Other objects and features of importance will become apparent in following the description of the illustrated form of the invention.
Figure l is a perspective view of a machine constructed in, accordance. with the invention, this being a trimming e yredisr s Figure 2 is a sectional view taken on the line 2 2 of Figure 1 with the cutter being schematically represented;
Figure 3. is. a longitudinal irregular sectional View taken on the line 3-3 of Figure 2;
Figure. 4 is a transverse sectional view taken on the line 44 of Figure 3 and showing in elevation the discharge paddles, some of the comminuting knives and the. interdigitation of the knives and the paddles at the discharge endof the machine;
Figure 5 is a transverse sectional view showing one pair of splash disks in the cutter of the machine and taken approximately on the line 55 of Figure 3;-
Figure 6 is a transverse sectional view taken on the line 6.6 of Figure 3 and showing the initial group of knives that are fed by the angers;
Figure 7 is a. sectional view taken approximately on the line 7-7 of Figure 3 and showinga part of the gear drive which causes the feed augers to operate at a speed considerably less than the speed: of the. cutters and in a definite phase relationship;
Figure 8; is a fragmentary largely schematic sectional view taken on the line 88 of Figure 7;
Figure 9 is' a largely schematic sectional view taken on the. line. 9-9 of Figure 7 and. further showing the gearing of the machine; and
Figure 10 is an enlarged fragmentary sectional view takenon the line-1-0-10 of Figure 1.
In. the accompanying drawings there is a machine 10 for, sub-dividing vegetable or other waste material into small particles prior to discharging the same into the community sewer plumbing system. Machine 10 is construeted: of a housing 12 supported. by legs 14, 16 and 18 that are arranged in tripod formation. The housing has an upper section lit-and a lower section22-with mat- Front end wall Mandrear end wall 26 close the ends of the housing.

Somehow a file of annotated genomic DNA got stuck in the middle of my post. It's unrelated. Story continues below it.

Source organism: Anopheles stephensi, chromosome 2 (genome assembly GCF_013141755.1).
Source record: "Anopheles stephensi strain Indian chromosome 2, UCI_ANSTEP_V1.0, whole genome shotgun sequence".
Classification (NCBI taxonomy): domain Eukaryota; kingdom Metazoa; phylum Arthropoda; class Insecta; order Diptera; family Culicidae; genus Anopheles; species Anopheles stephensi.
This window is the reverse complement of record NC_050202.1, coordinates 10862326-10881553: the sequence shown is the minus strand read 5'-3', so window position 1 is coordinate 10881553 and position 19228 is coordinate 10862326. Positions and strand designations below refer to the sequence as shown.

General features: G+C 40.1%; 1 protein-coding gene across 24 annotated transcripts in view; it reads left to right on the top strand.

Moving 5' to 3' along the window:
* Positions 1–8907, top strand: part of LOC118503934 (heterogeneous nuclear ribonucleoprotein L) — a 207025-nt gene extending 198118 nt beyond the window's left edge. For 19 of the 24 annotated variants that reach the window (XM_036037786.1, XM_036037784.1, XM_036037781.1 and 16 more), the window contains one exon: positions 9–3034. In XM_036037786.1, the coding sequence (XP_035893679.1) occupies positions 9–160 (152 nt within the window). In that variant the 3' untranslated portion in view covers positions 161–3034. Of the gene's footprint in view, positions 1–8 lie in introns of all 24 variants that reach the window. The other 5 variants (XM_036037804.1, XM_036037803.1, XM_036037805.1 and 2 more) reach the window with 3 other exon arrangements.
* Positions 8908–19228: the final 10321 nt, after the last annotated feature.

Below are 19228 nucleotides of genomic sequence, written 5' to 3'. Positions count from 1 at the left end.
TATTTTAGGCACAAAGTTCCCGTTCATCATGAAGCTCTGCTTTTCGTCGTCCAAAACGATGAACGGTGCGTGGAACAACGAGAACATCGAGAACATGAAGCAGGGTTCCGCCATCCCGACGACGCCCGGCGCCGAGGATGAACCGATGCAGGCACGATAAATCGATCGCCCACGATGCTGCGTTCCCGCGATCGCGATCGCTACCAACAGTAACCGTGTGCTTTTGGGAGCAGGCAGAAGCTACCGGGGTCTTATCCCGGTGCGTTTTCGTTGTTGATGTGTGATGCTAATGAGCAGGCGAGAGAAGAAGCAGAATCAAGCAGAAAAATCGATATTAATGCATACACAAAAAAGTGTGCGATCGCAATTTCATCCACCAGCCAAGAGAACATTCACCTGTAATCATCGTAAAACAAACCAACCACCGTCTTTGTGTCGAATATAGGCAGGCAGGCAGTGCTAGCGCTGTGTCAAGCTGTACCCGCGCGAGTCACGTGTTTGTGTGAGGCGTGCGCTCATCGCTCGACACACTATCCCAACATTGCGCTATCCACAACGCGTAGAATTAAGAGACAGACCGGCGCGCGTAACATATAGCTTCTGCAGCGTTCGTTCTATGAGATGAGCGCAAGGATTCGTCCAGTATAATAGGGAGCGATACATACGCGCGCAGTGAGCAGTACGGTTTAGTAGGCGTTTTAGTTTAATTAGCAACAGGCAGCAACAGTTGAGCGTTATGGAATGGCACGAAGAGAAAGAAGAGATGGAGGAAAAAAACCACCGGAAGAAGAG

The bottomsection ofthe housing is formed to generate two. upwardly opening troughs while the top section complements the same, forming twodownwardly opening troughs; Dimensioning of thelegs 14; 16 and- 18 is suchithatt the troughs and: housiugzformingthetroughs are arranged at an angle to facilitate the flow of waste and water toward the discharge end of the machine. Discharge pipes 28 and 30 which may be branches of a Y, are adapted to connect with the waste line in .the sewerage system of the community or to any other suitable waste disposing conductor. The pipes 28 and 30 are attached to outlets in the form of nipples 32 at the discharge ends of the two troughs 34 and 36 that are formed in the housing 12.
A waste material inlet hopper 38 is attached to the upper section 20 of the housing and registers with the waste material inlet 40 in the top section 20 of housing 12. A flushing water inlet 41 is registered with the entrance 40 and a water conducting pipe line 42 is connected with it by standard pipe fittings. The purpose is to add flushing water with the waste as the waste is introduced into the machine through hopper 38 and entrance 40. The control for the flushing water passing through conductor 42 is preferably automatic in that water is admitted when motor switch 46 is closed. This switch is wired to control the actuation of motor 48 which, through a transmission, actuates the cutters and feed angers of the machine.
Additional water is applied to a pipe line 50 which is connected to a source of water under pressure and connected by pipe fitting 52 to the nipple 54 at the top of the upper section 22 of housing 12. An electrically operated valve 56 is arranged in the pipe line 50 to control the water flow through nipple 54 and into the final stages of cutters in housing 20 and therefore, it is also wired for control by switch 46 or by electrical equipment triggered by the closing of switch 46, as a relay. The electrically operated valve 56 is a standard, commercially available solenoid or other electromagnetic valve.
Motor 48 is suspended from a motor hanger 58 that is pivoted at one side and adjustably mounted, as by adjustment screw 60, so that the entire motor is capable of being adjusted to function as a belt tightener. Adjustment screw 60 is passed through a tapped hole in motor hanger 58 and is carried by bracket 62 Welded or otherwise secured to the leg 14. Other arrangements for adjusting the elevation of the motor 48 may be adopted since the only function is to tighten the belts entrained around the drive pulley or pulleys 64. A single belt or plural belts are used to establish a substantially silent drive connection between the shaft of motor 48 and pulley 64 or plural pulleys that are secured to shaft 68. The belts are preferably encased in a guard 70 which is secured to the gear box 72, the latter being bolted to the end wall 24 of housing 12.